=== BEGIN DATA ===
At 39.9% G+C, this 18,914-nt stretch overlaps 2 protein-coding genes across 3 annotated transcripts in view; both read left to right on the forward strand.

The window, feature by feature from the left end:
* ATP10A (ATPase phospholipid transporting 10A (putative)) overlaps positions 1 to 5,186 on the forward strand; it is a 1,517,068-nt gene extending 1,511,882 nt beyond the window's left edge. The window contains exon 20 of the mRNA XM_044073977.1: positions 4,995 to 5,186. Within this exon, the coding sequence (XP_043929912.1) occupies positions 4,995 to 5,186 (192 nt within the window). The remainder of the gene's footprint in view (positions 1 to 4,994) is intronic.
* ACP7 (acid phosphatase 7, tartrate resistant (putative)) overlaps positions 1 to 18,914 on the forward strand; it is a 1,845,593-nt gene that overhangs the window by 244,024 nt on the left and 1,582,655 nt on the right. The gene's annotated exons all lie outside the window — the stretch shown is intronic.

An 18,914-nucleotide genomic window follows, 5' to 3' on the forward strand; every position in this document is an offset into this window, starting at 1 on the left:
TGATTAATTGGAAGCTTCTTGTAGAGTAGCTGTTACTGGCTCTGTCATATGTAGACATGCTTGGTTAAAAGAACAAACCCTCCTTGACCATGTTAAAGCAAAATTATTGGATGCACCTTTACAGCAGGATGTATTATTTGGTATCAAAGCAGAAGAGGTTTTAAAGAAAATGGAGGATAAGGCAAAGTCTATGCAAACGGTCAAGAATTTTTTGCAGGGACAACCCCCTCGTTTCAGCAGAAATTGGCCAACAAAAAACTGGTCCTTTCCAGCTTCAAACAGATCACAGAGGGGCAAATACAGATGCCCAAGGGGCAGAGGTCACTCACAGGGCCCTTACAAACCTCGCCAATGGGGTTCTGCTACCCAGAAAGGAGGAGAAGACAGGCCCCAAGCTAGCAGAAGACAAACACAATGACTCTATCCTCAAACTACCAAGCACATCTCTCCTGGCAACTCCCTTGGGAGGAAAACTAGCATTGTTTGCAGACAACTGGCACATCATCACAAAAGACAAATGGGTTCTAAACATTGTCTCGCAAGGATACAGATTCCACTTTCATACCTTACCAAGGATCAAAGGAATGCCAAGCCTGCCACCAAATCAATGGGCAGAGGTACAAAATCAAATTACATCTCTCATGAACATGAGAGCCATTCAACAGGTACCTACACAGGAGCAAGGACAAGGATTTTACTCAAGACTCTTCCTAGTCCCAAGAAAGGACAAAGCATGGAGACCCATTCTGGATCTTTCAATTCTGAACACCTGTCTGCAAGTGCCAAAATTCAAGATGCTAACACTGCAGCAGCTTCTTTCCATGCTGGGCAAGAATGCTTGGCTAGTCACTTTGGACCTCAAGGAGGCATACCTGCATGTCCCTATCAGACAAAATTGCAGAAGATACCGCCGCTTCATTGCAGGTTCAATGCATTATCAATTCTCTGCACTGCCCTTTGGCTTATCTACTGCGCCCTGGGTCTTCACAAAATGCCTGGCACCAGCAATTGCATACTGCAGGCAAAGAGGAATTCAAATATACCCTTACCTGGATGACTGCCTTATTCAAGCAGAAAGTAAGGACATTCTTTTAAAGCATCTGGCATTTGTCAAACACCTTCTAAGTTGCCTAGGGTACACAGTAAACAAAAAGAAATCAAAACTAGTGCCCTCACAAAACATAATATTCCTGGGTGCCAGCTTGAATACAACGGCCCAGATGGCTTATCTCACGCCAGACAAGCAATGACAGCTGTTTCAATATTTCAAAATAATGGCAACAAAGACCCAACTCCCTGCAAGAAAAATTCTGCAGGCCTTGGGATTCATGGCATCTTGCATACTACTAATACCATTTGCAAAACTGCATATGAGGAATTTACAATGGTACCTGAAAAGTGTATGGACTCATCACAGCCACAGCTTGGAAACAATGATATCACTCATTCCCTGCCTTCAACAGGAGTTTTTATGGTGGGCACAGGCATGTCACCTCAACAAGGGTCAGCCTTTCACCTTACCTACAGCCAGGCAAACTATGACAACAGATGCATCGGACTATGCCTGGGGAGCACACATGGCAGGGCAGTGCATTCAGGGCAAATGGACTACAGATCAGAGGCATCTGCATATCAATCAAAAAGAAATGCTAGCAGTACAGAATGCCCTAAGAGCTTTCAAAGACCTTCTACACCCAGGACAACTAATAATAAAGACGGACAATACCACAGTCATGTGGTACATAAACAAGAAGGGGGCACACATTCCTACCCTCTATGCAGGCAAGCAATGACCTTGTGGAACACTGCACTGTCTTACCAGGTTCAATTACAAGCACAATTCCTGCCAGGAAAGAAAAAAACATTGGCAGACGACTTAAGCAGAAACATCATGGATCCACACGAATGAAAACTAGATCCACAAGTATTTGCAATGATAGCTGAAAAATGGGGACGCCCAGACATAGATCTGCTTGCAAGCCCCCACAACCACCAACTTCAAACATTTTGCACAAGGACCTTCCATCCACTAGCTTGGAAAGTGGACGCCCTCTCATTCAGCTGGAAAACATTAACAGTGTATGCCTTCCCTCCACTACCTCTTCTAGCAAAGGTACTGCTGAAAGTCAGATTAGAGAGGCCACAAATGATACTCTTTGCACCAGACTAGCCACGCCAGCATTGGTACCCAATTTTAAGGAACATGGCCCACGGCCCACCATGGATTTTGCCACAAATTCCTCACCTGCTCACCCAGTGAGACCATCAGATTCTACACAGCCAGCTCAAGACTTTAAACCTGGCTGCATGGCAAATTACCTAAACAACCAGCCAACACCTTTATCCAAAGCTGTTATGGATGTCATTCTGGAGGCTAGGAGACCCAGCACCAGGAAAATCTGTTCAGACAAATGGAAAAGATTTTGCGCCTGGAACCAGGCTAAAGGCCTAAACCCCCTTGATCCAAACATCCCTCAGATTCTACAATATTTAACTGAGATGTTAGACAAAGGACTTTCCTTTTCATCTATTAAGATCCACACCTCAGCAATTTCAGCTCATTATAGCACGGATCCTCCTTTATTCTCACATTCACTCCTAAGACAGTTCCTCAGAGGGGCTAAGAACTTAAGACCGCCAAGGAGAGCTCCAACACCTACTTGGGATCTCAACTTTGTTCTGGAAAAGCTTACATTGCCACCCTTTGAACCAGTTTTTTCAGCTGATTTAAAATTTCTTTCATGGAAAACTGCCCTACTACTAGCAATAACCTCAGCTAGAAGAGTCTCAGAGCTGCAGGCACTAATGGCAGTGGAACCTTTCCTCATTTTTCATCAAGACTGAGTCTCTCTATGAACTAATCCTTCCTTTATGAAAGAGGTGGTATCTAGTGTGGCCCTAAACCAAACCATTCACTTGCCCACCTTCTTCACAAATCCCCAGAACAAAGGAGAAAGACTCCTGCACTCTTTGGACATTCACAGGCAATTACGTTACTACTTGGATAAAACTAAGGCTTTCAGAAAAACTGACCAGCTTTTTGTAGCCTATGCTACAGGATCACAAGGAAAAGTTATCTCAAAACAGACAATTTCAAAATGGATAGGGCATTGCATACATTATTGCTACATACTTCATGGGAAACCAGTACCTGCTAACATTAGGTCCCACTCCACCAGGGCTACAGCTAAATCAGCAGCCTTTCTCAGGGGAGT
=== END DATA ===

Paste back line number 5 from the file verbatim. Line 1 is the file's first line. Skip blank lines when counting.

An 18,914-nucleotide genomic window follows, 5' to 3' on the forward strand; every position in this document is an offset into this window, starting at 1 on the left: